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Annual inspections of abortion clinics, pre-empting St. Louis ordinance part of House proposal

Annual inspections of abortion clinics, pre-empting St. Louis ordinance part of House proposal

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Missouri special session

Missouri Gov. Eric Greitens addresses the crowd during an anti abortion rally in the Statehouse in Jefferson City on Wednesday, June 14, 2017. Lawmakers were called back to special session by Gov. Greitens with the intent of modifying abortion laws in Missouri. Photo by David Carson, dcarson@post-dispatch.com

JEFFERSON CITY • Abortion restrictions at the center of a second special session called by Gov. Eric Greitens are one step closer to his desk, but they could still face significant hurdles in the Senate.

The Missouri House on Tuesday passed a stricter, more comprehensive proposal than the one senators passed last week. House members acted days after the governor’s top policy adviser called on them to “substantially improve” the Senate’s version.

The underlying bill pre-empts a St. Louis ordinance that bans employers and landlords from discriminating against women who have had an abortion, use contraceptives or are pregnant. Abortion rights opponents have argued, despite religious exemptions in the bill, that it could infringe on the free speech rights of facilities that counsel pregnant women against abortion.

Additionally, the measure mandates annual inspections of abortion clinics and tougher regulations for submitting fetal tissue to pathologists.

The House plan goes further to answer the governor’s call, banning abortion clinic staffers from requesting that ambulances responding to medical emergencies at their facilities avoid using sirens or flashing lights. It also gives Missouri’s attorney general the ability to prosecute violations of abortion laws without notifying local prosecutors, and requires doctors to inform women of the medical risks of an abortion 72 hours before the procedure.

Amending the bill all but guarantees the special session — costing taxpayers roughly $20,000 each day — will stretch into a third week next week so the Senate can consider the changes.

There, its future is less certain. Senate leaders have admitted their chamber’s more lenient proposal only made it through after intense, behind-the-scenes negotiations, with lawmakers from both sides of the aisle arguing the issue didn’t warrant an extraordinary session and was instead a tactic to bolster Greitens’ conservative credentials.

“This feels like a political stunt to many of us,” said Rep. Peter Merideth, D-St. Louis, on Tuesday. “It’s being sold as an effort to show how pro-life the governor is.”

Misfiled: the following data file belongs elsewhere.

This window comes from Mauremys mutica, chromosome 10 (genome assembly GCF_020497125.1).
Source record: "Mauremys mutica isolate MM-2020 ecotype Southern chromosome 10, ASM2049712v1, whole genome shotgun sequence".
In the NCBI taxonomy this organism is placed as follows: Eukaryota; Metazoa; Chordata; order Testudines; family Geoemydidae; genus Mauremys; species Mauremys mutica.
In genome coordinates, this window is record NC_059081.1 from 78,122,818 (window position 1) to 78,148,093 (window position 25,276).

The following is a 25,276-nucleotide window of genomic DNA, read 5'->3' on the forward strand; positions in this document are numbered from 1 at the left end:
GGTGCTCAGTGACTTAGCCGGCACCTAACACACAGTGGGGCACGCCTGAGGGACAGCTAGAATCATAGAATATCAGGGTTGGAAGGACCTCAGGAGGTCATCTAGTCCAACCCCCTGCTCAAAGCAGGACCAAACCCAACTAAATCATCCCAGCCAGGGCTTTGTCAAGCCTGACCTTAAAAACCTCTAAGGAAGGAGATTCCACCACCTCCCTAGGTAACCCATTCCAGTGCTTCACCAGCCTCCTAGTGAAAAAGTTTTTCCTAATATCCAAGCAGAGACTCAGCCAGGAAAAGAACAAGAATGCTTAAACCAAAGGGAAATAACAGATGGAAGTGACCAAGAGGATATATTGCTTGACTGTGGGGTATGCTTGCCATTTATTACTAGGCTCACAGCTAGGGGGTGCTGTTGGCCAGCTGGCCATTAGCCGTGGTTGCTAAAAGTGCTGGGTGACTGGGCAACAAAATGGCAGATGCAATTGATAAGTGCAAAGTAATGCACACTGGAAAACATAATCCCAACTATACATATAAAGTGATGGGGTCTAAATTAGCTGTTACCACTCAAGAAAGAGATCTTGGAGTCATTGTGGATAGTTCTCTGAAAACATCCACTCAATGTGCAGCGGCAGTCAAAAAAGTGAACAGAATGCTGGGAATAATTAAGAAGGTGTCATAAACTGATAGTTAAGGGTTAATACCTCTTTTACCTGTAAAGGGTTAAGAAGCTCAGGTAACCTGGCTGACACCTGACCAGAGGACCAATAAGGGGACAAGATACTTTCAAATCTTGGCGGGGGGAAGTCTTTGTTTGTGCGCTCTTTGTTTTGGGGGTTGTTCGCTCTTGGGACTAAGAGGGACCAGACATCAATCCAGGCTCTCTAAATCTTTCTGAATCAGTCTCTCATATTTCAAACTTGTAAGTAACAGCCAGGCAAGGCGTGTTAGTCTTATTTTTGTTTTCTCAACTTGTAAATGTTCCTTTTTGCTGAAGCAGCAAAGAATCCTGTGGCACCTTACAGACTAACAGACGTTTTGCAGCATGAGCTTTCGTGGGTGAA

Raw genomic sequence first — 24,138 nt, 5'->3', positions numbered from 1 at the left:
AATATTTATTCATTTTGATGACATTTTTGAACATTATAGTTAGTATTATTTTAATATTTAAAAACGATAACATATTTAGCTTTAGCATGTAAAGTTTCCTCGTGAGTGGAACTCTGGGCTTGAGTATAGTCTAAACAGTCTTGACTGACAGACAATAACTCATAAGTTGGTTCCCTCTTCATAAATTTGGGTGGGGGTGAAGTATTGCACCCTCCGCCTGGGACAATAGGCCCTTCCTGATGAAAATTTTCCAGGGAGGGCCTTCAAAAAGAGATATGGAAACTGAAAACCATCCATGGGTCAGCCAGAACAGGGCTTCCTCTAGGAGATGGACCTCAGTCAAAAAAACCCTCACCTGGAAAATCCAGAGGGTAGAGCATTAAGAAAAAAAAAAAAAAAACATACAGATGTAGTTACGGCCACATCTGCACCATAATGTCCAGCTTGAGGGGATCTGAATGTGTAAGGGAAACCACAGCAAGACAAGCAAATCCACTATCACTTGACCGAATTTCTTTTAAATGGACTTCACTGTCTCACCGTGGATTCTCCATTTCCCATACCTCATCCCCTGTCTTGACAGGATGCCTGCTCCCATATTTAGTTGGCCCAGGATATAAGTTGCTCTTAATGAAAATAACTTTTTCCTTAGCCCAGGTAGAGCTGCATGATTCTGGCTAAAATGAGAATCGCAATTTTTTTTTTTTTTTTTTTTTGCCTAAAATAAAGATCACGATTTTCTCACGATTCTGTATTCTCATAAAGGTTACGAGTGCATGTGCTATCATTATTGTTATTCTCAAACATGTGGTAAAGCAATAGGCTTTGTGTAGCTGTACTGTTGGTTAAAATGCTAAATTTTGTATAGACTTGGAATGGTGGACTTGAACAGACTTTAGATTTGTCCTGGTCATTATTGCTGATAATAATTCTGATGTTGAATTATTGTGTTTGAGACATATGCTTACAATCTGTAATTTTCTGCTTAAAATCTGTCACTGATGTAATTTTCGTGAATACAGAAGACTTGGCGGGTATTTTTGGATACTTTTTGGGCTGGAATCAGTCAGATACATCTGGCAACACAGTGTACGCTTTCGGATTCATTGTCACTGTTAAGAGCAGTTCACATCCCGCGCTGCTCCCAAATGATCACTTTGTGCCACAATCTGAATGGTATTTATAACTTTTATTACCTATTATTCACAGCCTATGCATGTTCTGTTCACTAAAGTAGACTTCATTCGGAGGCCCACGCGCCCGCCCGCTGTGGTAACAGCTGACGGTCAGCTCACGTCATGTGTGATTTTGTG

House Speaker Todd Richardson, R-Poplar Bluff, disputed that notion.

“The fact that we’ve got a governor who is willing to engage and work on these issues has been positive and helpful,” Richardson said.

The arguments surrounding the proposed restrictions are familiar ones.

Republicans have long insisted regulations on abortion providers protect the health of women by ensuring the procedure is performed in safe, clean facilities. Democrats contend that restrictions in Missouri have become so stringent that few providers can meet them, with the Planned Parenthood clinic in St. Louis currently the only facility providing abortion in Missouri.

The GOP-led Missouri Legislature routinely writes laws limiting access to abortions, two of which were struck down by a federal judge in April. Citing a landmark decision by the U.S. Supreme Court in Whole Woman’s Health v. Hellerstedt, U.S. District Judge Howard Sachs blocked Missouri requirements for the state’s abortion clinics to meet standards for surgical centers and for their doctors to have hospital privileges.

That ruling was one inspiration for Greitens to call a second special session in his first year serving as Missouri’s chief executive.

Richardson said he was confident the state would prevail if the current bill becomes law and was challenged. But Democrats said they expected a court to eventually overrule the new restrictions, too, should they make it across the finish line this summer.

“The same thing will happen with this bill,” said Rep. Stacey Newman, D-St. Louis. “You already know this is going straight to litigation.”

The Associated Press contributed to this report.

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St. Louis Post-Dispatch political reporter.

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